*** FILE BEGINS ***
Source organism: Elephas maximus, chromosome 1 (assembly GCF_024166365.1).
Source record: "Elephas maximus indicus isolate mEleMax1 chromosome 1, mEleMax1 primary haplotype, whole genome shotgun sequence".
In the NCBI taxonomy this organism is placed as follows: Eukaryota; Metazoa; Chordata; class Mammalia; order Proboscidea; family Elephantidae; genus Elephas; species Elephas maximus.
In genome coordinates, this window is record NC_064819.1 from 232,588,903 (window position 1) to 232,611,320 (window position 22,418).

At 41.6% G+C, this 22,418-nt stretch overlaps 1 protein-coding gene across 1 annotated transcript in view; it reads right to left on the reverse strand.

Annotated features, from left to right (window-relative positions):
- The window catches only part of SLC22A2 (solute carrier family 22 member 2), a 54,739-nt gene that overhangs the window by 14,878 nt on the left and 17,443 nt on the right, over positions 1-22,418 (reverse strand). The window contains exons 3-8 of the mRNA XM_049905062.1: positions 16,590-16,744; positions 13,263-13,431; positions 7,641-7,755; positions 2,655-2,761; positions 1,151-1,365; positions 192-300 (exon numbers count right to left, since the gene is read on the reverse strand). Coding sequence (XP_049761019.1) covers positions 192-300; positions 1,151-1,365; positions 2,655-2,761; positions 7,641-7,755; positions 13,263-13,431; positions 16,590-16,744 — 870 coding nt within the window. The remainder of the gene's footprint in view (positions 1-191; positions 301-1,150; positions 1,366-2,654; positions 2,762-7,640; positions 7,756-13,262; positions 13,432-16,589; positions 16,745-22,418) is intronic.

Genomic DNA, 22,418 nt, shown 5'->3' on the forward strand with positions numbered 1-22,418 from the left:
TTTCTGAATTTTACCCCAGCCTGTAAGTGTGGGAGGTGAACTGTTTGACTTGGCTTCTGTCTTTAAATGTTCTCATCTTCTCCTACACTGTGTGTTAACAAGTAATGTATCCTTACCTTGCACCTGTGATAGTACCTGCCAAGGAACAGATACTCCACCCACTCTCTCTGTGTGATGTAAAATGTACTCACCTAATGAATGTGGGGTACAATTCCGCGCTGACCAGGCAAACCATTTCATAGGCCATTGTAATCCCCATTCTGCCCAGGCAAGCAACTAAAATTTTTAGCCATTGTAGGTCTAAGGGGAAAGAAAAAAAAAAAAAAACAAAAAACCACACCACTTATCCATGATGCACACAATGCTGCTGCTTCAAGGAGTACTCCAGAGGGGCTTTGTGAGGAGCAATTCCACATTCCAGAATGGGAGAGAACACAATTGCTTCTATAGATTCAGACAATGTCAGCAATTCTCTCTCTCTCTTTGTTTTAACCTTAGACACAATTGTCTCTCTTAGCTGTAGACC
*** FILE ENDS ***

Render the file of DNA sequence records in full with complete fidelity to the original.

Source organism: Elephas maximus, chromosome 1 (assembly GCF_024166365.1).
Source record: "Elephas maximus indicus isolate mEleMax1 chromosome 1, mEleMax1 primary haplotype, whole genome shotgun sequence".
In the NCBI taxonomy this organism is placed as follows: Eukaryota; Metazoa; Chordata; class Mammalia; order Proboscidea; family Elephantidae; genus Elephas; species Elephas maximus.
In genome coordinates, this window is record NC_064819.1 from 232,588,903 (window position 1) to 232,611,320 (window position 22,418).

At 41.6% G+C, this 22,418-nt stretch overlaps 1 protein-coding gene across 1 annotated transcript in view; it reads right to left on the reverse strand.

Annotated features, from left to right (window-relative positions):
- The window catches only part of SLC22A2 (solute carrier family 22 member 2), a 54,739-nt gene that overhangs the window by 14,878 nt on the left and 17,443 nt on the right, over positions 1-22,418 (reverse strand). The window contains exons 3-8 of the mRNA XM_049905062.1: positions 16,590-16,744; positions 13,263-13,431; positions 7,641-7,755; positions 2,655-2,761; positions 1,151-1,365; positions 192-300 (exon numbers count right to left, since the gene is read on the reverse strand). Coding sequence (XP_049761019.1) covers positions 192-300; positions 1,151-1,365; positions 2,655-2,761; positions 7,641-7,755; positions 13,263-13,431; positions 16,590-16,744 — 870 coding nt within the window. The remainder of the gene's footprint in view (positions 1-191; positions 301-1,150; positions 1,366-2,654; positions 2,762-7,640; positions 7,756-13,262; positions 13,432-16,589; positions 16,745-22,418) is intronic.

Genomic DNA, 22,418 nt, shown 5'->3' on the forward strand with positions numbered 1-22,418 from the left:
TTTCTGAATTTTACCCCAGCCTGTAAGTGTGGGAGGTGAACTGTTTGACTTGGCTTCTGTCTTTAAATGTTCTCATCTTCTCCTACACTGTGTGTTAACAAGTAATGTATCCTTACCTTGCACCTGTGATAGTACCTGCCAAGGAACAGATACTCCACCCACTCTCTCTGTGTGATGTAAAATGTACTCACCTAATGAATGTGGGGTACAATTCCGCGCTGACCAGGCAAACCATTTCATAGGCCATTGTAATCCCCATTCTGCCCAGGCAAGCAACTAAAATTTTTAGCCATTGTAGGTCTAAGGGGAAAGAAAAAAAAAAAAAAACAAAAAACCACACCACTTATCCATGATGCACACAATGCTGCTGCTTCAAGGAGTACTCCAGAGGGGCTTTGTGAGGAGCAATTCCACATTCCAGAATGGGAGAGAACACAATTGCTTCTATAGATTCAGACAATGTCAGCAATTCTCTCTCTCTCTTTGTTTTAACCTTAGACACAATTGTCTCTCTTAGCTGTAGACC